Monthly Archives: October 2008

Computer Collecting

Friends who have seen my electronics warehouse, err.. basement, know that I’m an avid collector of “antique” electronics. From the 8-Track recorder, yes you heard that right not just an 8-Track player, but a recorder, to my collection of cell phones and landline phones my interest in history seems to manifest itself in collecting bits of history.

As an information technology professional I think it’s both important and useful to realize how I got to where I am. For me this means both the people like “Mr. C” my elementary school computer teacher who showed me the inside of an Apple //e and taught me the fundamentals of computing as well as those early machines I worked with. This means that it has been one of my personal goals to collect some of those influential machines from my early years. A fun side benefit is the ability to play the games and software I remember from my youth on real hardware instead of an emulator.

This means that I also have quite a collection of computers in my basement, primarily Motorola 68k Macs and a few Commodores. I’ve even gone so far as to have similar minded geek friends over for a LAN party consisting of these early Macs in a LocalTalk environment. Nothing like a good game of Wagon Train 1848 (multiplayer Oregon Trail) to get things going!

Because of these interests I try to stay on top of what’s going on in vintage computing circles, subscribe to several mailing lists and visit quite a few websites devoted to the topic. There’s something to be said for experimenting with computers just to see what can be done even though it may not be practical (LocalTalk to Ethernet bridge for Internet access from a 512K Mac anyone?) though it seems to be something that occurs less frequently these days.

I recently ran across 1000BiT, a website devoted to vintage computing which I had not seen before. 1000BiT is a great website for finding everything you can related to a specific vintage computer in one place. From system specs to original advertising, brochures and manuals they’ve got it covered. It’s a great stroll through personal computing history and an easy place to get lost in for hours as you pour over the specs and adverts which built an empire.

The Open Source Microsoft Access Alternative

Databases are a wonderful tool for organizing all those bits of information in your life. While open source technology took database backend technology by storm (MySQL anyone?) there remains a gap in desktop database technology. Let’s say you wanted to create a database for your address book. You could certainly do it in MySQL and write a PHP front end for it and make it web based but this really seems like overkill for a personal address book, it also seems like a lot of work.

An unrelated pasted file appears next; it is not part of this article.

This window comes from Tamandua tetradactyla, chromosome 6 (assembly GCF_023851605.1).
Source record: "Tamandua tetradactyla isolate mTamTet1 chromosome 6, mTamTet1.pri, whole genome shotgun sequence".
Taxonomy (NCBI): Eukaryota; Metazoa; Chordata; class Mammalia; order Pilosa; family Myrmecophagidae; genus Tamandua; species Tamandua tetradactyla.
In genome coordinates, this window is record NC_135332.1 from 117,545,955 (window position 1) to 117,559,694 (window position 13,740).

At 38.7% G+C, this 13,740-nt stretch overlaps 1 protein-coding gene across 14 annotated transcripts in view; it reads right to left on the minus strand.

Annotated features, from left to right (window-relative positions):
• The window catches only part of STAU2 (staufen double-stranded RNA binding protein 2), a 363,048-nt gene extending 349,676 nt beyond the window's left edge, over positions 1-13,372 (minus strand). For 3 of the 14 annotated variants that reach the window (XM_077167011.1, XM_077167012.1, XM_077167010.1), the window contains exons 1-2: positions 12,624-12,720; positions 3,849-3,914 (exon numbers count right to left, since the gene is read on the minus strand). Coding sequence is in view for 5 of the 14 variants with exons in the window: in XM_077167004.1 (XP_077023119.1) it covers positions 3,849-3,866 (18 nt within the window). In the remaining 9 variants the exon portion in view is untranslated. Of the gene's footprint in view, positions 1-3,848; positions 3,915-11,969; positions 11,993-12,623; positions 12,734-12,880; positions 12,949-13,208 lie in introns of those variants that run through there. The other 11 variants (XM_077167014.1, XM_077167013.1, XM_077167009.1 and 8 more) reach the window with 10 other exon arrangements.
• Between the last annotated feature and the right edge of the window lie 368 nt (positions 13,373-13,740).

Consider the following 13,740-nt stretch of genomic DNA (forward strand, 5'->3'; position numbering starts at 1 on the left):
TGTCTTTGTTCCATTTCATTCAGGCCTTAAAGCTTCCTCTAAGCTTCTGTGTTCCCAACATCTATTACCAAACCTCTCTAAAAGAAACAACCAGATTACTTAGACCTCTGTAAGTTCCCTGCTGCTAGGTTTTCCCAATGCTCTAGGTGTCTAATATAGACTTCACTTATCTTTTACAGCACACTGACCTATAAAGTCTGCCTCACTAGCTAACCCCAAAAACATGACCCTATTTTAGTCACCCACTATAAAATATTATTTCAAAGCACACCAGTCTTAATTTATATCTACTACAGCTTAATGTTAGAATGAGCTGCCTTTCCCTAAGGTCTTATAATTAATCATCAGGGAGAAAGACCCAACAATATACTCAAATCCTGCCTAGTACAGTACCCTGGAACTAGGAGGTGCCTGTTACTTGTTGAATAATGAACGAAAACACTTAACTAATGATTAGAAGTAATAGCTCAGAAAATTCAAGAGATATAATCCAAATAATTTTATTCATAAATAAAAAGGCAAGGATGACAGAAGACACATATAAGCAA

You could also do it in a spreadsheet program but you give up a lot of advantages of a database (especially a relational database) when you do so. In an effort to fill this void between the massive SQL database with frontend application and the spreadsheet Microsoft offers Microsoft Access. This is both a banckend database engine and a frontend design package in one which allows you to generate forms for updating data as well as reports. As a bonus if your database is too big for it’s engine you can connect via ODBC to a bigger backend such as SQL.

Unfortunately, this segment of database tools has been largely overlooked by open source software, especially in the Windows environment. This is probably not without reason as middle-level database tools like this, even Microsoft Access, are often too complicated for most end users and too limiting for most developers. In fact, if you asked many Microsoft Office users what the “Access” program does they probably wouldn’t be able to tell you. Still, if you need a quick database form for entering data it’s tough to beat this type of application. Perhaps the most widely known open source office suite, OpenOffice, has has made an attempt at an Access alternative in their “Base” tool but, frankly, it leaves a lot to be desired.

A better choice is the KOffice program, Kexi. Like Microsoft Access, Kexi can serve as a combination backend/frontend or as a frontend to a remote backend database. Kexi provides scripting through the python and ruby languauges in addition to the basic tables, forms and reports. In fact, the only real problem with Kexi is that it is not available in an open source version for Windows.

Because KOffice relies on the Qt graphics toolkit it was not made available in an open source version on the Win32 platform. Recognizing the interest in an Access alternative Kexi was ported to Windows and a commercial version is available for $72. The winds of change are in the air though. Trolltech which makes the Qt toolkit has released the Windows version of their toolkit under the GPL meaning Qt based apps can now be made available in Windows under an open source license.

Based on this development the KDE developers have started porting applications, including KOffice and Kexi, over to Windows. Because of the large codebase and complex nature of KOffice it’s going to take a while to get things stable on Windows (they’re currently at Alpha 10) but someday in the not too distant future there will be a good open source alternative to Microsoft Access on Windows. You can see the progress being made and check out the alpha on the KDE for Windows site. In the meantime KOffice/Kexi is available for use on Linux and Mac.